Singapore becomes the first country to bring cultured chicken by San Francisco-based Eat Just to its shores

Eat Just Inc

San Francisco-based Eat Just, Inc. has been given the green light to sell its ‘cultured chicken’ for use in nuggets

It’s no secret that plant-based “meat” has taken off in recent years, but meat created in a laboratory? That will soon be a reality, too – at least in one Southeast Asian country.

Singapore has just become the first country to approve the sale of lab-grown meat, according to the New York Times. The city-state’s government has granted San Francisco-based Eat Just, Inc. permission to start selling its “cultured chicken” to the eating public on the island.

The Singapore Food Agency (SFA) has cleared the startup’s cultured meat for use as an ingredient in chicken nuggets. Those nuggets will be sold in an unnamed restaurant “soon enough to begin making a reservation,” Eat Just’s co-founder and CEO Josh Tetrick told the newspaper. The company says it’s already focused on expansion, too, with plans to start selling the lab-grown meat in other stores and restaurants in the country. As for the lab-grown chicken’s price, the company previously said it could cost as much as US$50 (S$66.60) per nugget, but now says it will be priced the same as premium meat at other restaurants.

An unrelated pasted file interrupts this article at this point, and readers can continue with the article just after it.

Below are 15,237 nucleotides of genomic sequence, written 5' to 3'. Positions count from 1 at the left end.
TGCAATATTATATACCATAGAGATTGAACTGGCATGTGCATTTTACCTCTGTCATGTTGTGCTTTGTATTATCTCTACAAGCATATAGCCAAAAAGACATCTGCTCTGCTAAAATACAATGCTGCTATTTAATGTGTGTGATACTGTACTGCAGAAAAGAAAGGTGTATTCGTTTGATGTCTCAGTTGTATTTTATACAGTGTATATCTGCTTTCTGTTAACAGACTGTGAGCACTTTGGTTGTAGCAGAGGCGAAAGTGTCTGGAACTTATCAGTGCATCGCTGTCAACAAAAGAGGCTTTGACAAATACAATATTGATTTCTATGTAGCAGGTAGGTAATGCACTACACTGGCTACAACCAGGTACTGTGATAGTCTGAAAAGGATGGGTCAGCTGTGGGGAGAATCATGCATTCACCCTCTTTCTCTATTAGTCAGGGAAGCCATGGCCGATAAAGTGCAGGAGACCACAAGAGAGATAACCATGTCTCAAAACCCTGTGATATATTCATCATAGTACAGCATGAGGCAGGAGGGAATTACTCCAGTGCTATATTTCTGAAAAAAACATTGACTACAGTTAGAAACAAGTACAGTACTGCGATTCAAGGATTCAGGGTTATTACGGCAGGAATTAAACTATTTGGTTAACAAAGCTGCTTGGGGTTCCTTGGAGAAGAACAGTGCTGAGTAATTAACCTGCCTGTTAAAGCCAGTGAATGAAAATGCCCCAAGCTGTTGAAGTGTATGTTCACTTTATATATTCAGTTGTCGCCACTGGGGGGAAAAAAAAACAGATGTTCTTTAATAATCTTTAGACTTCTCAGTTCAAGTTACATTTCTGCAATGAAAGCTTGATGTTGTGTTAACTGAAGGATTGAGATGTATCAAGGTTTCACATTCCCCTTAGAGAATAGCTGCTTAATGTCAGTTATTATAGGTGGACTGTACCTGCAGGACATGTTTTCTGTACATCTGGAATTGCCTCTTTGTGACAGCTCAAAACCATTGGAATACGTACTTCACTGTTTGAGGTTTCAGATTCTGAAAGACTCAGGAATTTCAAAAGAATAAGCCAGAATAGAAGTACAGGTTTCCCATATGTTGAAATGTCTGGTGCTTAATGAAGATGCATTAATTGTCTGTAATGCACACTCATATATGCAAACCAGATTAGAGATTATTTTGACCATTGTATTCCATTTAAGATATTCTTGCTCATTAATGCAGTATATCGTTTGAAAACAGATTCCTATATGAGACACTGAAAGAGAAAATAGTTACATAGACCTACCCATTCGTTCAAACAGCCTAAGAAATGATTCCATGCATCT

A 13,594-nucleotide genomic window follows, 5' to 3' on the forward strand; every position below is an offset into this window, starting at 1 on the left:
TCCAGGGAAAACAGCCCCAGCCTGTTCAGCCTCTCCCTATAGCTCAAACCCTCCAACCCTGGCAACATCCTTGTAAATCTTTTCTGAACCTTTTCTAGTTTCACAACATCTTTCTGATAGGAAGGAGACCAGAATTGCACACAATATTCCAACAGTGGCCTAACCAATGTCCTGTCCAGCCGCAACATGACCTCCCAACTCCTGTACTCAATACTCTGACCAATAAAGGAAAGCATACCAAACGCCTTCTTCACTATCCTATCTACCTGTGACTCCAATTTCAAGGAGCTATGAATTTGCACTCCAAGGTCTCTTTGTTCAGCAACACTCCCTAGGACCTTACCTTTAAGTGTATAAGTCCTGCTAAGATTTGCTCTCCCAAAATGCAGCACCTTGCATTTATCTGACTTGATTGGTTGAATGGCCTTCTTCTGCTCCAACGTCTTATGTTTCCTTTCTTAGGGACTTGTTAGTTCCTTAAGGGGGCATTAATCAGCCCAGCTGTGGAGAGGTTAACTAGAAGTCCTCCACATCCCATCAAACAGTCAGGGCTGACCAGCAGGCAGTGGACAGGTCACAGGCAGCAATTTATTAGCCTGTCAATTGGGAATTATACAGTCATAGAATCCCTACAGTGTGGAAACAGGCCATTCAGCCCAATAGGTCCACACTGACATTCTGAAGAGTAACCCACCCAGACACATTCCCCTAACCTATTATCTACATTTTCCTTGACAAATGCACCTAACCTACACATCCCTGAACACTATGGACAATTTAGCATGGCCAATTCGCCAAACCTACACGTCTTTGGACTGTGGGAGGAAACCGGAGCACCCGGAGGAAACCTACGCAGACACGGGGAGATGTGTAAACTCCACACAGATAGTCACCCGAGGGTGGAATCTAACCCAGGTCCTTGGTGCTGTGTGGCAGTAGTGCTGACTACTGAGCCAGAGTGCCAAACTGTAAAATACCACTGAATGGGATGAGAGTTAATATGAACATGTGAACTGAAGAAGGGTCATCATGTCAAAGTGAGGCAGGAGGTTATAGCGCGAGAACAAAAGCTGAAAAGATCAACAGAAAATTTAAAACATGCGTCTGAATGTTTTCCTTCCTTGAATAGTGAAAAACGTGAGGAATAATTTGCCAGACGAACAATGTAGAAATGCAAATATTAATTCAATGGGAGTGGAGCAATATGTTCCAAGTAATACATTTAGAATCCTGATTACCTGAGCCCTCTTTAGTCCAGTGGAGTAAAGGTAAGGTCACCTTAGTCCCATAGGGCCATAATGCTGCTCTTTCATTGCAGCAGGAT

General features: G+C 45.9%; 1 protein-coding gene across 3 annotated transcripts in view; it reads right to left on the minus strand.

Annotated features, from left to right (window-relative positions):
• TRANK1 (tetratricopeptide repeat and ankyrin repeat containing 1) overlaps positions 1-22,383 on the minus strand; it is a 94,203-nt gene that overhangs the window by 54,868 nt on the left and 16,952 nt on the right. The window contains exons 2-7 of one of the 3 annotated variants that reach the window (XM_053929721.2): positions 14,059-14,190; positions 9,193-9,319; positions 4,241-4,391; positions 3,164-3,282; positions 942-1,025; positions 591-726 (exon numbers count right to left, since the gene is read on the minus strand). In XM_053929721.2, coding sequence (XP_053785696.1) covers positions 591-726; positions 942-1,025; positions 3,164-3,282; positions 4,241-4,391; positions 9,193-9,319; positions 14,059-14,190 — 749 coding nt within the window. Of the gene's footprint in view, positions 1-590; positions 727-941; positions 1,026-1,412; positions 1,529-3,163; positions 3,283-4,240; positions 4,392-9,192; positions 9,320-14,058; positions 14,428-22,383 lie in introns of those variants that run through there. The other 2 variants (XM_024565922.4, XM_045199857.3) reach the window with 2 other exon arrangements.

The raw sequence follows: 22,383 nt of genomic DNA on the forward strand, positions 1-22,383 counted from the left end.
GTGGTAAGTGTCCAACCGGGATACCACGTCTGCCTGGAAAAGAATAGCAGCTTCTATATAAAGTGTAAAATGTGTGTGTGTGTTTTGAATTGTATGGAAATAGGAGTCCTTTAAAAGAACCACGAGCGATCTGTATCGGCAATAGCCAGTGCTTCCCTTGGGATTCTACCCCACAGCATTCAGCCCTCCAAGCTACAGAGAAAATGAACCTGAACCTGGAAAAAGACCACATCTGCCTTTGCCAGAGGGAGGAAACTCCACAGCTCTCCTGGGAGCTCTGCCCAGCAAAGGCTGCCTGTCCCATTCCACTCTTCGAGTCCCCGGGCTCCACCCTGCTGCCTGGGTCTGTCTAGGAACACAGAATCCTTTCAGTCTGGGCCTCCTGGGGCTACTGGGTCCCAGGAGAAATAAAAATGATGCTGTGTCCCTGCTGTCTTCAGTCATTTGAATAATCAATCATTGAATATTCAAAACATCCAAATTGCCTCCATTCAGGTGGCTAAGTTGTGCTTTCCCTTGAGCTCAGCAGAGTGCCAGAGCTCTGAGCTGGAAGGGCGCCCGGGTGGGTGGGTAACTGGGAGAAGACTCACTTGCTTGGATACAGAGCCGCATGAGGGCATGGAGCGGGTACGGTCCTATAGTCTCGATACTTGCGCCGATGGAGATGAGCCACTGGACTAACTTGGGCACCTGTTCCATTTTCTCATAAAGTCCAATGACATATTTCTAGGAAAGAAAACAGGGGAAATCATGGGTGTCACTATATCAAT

Eat Just’s meat is created by running culture chicken cells through a bio reactor, according to CNN. The resulting chicken, which will be sold under the Good Meat brand, is reportedly high in protein and a rich source of minerals. While there has previously been scepticism surrounding lab-grown meat, the company hopes that the SFA’s approval will spur other countries to do the same.

“This is a historic moment in the food system,” Tetrick told the network. “We’ve been eating meat for thousands of years, and every time we’ve eaten meat we’ve had to kill an animal — until now.”

The startup’s next target is the west. Eat Just hopes to expand the sale of its chicken, as well as cultured beef, to the US and Western Europe in the near future. It already sells other non-animal products, including the mung bean-based Just Egg and vegan mayonnaise, in the US.

This story first appeared on Robb Report US

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